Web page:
It would save a phone company thousands of $$ to have their bandwidth not used over high cost times.

I read above that this company offered someone "$30" per phone ... this is betting big time on only paying out to a small handfull of people ... because I'm also willing to bet that there are naff all people with the spine to actually force the collection of this compensation ... this admitted failure of their system ... this damage to you the user ... and I'm willing to bet they will try to "credit" that $30 to your phone account ... correct ???

Therefore they merely shifted a very high cost item "to them" to a very low cost item and you sucked for it.

Now who's winning on this deal??

No take cash ... not credit ... and as they "offered" $30 ... go for $100 and make sure your friends do it as well and you'll find they don't pull this crud again.

I only found this out because an Australian is staying at my farm stay and he drew my attention to it and I did a bit of research to find out what's going on.

Just before I depart ... having never seen this site before but joined for this post only ... how many of you are boneless and will do nothing about it ... how many will allow this theft thinking there's nothing they can do ... AND HOW MANY WILL ACTUALLY GROW A SPINE AND DO SOMETHING??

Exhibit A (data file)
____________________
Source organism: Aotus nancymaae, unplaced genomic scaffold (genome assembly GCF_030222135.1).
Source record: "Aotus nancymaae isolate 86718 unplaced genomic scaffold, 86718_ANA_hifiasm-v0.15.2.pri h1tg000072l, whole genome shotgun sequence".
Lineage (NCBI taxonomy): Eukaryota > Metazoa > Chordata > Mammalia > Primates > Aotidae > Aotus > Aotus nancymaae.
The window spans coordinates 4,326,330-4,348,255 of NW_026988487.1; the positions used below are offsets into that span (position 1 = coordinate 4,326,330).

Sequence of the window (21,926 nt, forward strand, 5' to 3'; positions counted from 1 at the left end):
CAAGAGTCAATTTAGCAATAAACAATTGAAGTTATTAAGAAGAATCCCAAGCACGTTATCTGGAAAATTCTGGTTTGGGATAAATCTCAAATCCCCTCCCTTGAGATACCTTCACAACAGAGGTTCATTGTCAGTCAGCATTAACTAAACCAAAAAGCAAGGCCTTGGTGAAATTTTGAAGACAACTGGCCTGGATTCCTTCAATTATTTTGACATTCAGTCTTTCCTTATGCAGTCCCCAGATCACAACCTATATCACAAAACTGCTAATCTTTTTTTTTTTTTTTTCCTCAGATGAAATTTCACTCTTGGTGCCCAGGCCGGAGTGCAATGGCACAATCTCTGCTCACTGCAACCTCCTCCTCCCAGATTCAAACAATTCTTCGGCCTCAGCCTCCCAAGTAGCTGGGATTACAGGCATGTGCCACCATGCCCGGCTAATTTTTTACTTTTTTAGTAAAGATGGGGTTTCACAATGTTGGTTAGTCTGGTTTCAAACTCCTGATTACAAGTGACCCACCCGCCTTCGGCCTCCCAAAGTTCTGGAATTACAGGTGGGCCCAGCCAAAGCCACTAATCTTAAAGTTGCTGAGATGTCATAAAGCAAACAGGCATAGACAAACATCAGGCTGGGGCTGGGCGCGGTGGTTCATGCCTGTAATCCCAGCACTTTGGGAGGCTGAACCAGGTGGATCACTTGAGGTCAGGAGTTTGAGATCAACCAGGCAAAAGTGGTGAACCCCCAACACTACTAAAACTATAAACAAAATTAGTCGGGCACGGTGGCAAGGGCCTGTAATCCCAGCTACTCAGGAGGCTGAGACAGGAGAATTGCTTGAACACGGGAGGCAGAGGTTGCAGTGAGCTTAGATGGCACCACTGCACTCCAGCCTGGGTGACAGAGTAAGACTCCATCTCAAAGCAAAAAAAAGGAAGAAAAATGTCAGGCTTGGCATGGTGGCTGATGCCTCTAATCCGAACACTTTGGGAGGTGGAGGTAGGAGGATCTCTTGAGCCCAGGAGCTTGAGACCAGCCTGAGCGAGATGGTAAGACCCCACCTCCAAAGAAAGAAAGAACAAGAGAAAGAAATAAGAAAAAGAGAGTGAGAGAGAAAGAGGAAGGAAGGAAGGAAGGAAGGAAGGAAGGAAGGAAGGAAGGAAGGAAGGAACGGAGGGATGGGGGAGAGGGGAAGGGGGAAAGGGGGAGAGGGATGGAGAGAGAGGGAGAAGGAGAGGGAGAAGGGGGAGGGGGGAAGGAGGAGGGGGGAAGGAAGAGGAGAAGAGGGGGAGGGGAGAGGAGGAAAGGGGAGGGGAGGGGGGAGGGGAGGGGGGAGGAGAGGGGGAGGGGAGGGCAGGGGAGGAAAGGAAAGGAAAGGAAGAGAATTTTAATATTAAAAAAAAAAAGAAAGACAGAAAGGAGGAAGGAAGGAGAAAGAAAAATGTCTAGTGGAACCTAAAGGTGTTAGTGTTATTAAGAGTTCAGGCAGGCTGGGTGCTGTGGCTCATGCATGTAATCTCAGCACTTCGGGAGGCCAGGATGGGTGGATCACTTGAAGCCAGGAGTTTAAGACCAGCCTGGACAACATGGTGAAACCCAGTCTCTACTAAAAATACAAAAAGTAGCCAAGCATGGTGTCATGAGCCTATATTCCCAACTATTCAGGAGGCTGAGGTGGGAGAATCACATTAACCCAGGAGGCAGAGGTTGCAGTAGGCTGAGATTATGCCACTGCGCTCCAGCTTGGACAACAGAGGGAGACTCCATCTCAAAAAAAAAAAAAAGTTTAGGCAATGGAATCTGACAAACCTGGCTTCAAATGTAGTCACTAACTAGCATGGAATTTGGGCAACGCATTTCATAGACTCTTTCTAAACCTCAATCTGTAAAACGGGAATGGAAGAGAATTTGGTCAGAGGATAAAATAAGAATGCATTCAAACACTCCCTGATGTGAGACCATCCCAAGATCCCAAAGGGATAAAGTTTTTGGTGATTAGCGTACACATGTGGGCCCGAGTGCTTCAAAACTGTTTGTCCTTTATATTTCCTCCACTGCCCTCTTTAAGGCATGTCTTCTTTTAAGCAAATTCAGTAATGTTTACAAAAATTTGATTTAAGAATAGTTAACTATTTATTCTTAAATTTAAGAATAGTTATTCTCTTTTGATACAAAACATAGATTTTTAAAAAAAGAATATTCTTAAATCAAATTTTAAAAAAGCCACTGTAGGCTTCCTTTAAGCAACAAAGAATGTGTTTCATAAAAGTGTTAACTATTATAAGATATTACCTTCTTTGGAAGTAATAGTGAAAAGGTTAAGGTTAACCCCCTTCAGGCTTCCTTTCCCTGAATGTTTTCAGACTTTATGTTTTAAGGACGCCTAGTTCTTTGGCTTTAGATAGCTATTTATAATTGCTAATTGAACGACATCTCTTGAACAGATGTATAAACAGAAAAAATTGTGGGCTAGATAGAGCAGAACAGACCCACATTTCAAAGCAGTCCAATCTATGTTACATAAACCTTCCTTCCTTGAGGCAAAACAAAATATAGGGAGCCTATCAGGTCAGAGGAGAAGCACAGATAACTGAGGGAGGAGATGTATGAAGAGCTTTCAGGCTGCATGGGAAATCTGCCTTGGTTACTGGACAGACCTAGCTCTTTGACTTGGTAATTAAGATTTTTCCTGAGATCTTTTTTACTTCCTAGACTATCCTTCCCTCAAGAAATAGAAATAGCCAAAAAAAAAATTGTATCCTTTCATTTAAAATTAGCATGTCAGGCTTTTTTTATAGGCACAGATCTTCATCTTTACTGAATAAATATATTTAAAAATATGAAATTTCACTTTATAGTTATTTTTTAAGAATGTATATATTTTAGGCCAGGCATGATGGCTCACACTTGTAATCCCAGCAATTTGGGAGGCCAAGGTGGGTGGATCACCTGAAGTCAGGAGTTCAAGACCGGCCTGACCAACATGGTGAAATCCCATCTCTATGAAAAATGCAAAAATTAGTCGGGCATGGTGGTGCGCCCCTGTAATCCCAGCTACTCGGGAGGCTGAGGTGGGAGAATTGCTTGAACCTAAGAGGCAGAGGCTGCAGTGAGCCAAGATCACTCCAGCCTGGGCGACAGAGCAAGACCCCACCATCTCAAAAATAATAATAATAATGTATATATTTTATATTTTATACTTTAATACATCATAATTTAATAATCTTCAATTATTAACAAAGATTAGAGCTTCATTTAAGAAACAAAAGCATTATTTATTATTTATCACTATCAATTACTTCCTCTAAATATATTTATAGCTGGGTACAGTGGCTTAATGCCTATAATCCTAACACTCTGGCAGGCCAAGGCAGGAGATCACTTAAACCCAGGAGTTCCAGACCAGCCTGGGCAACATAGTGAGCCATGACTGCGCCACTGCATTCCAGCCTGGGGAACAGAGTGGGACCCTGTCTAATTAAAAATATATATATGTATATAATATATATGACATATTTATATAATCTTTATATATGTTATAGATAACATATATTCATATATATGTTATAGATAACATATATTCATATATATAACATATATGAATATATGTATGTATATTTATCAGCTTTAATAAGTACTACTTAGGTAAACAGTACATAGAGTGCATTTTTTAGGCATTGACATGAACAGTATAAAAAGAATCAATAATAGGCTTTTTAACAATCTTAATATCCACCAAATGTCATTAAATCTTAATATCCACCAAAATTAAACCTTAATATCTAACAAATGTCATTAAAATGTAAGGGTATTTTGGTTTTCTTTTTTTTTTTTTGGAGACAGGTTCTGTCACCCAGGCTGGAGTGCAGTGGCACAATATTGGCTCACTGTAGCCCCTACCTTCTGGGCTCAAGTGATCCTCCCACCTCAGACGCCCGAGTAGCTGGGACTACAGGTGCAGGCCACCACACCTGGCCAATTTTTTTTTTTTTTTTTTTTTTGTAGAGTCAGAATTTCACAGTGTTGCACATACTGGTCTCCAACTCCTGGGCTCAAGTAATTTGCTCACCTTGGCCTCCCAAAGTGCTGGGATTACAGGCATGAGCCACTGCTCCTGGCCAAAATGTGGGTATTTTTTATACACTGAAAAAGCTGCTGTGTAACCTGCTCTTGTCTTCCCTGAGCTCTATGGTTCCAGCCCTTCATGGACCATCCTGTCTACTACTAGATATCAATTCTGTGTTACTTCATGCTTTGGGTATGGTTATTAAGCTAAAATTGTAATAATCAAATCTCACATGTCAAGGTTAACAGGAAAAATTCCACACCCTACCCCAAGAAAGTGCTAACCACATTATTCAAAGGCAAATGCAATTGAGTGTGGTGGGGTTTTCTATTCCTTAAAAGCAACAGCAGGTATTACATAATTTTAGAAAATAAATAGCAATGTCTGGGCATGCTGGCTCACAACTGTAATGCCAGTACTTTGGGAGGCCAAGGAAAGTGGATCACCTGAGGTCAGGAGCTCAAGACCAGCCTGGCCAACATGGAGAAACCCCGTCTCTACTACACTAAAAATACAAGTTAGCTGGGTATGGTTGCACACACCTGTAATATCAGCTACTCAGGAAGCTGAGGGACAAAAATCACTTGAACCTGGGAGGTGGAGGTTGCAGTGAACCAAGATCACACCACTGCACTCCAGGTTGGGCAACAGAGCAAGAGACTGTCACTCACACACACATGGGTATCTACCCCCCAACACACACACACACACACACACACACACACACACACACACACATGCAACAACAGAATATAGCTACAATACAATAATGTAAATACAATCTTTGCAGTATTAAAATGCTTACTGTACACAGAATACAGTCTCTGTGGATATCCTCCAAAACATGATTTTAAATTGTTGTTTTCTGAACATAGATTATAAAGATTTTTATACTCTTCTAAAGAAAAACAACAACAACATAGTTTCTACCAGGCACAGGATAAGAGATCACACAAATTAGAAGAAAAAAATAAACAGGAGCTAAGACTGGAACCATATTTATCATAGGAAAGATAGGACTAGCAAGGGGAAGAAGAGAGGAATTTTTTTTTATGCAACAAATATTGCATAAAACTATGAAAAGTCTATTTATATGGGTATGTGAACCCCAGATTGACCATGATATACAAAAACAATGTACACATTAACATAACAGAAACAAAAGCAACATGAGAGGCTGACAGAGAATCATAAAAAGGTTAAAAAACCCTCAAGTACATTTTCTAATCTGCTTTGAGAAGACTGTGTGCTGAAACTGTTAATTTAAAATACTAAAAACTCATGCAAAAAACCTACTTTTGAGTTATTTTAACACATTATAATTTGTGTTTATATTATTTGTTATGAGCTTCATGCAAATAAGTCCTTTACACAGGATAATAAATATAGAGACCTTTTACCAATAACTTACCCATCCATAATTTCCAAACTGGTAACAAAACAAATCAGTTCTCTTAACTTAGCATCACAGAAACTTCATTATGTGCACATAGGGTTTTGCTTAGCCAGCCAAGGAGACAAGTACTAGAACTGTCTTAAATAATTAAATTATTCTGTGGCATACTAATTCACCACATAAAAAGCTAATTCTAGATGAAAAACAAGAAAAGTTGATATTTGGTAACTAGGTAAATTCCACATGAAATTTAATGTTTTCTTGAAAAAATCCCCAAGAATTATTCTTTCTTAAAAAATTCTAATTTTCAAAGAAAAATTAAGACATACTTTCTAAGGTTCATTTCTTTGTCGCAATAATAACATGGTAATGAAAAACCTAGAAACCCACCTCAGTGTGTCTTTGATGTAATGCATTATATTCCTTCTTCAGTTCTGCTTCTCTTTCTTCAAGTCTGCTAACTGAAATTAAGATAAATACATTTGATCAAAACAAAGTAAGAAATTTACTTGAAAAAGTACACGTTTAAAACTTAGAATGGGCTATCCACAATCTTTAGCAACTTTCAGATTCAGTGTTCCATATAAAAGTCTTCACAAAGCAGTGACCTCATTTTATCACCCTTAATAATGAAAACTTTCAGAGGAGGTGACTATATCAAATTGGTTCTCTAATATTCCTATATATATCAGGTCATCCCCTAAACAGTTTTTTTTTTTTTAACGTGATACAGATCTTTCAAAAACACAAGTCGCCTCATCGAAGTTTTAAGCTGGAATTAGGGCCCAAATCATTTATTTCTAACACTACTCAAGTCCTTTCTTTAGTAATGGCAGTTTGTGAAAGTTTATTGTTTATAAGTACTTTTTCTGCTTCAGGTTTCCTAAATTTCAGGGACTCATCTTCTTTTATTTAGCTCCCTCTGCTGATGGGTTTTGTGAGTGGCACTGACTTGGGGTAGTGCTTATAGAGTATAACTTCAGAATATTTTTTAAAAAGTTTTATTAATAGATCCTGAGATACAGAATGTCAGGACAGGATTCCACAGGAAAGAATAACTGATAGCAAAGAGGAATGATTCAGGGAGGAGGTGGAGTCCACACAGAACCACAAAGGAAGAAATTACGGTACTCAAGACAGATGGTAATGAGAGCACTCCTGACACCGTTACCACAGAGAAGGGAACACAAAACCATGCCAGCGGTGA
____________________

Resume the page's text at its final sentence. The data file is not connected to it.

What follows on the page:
Signed
www.iron-clay.com

255 posts

Ultimate Geek
+1 received by user: 16


  Reply # 102779 3-Jan-2008 20:26
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How can VF be making money when their customers are not using their phones??! As I said in a previous post, Im sure VF want this problem fixed ASAP so their customers can use their phones and generate some money for them.

637 posts

Ultimate Geek
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  Reply # 102788 3-Jan-2008 21:00
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IC: Very good ... great for business and none of you have clicked to who's making the money here.



Phone companies pay up front per year for band-width and then sell on to you the user.



That bandwidth varies in price throughout the year ... some times the bandwidth costs more than others.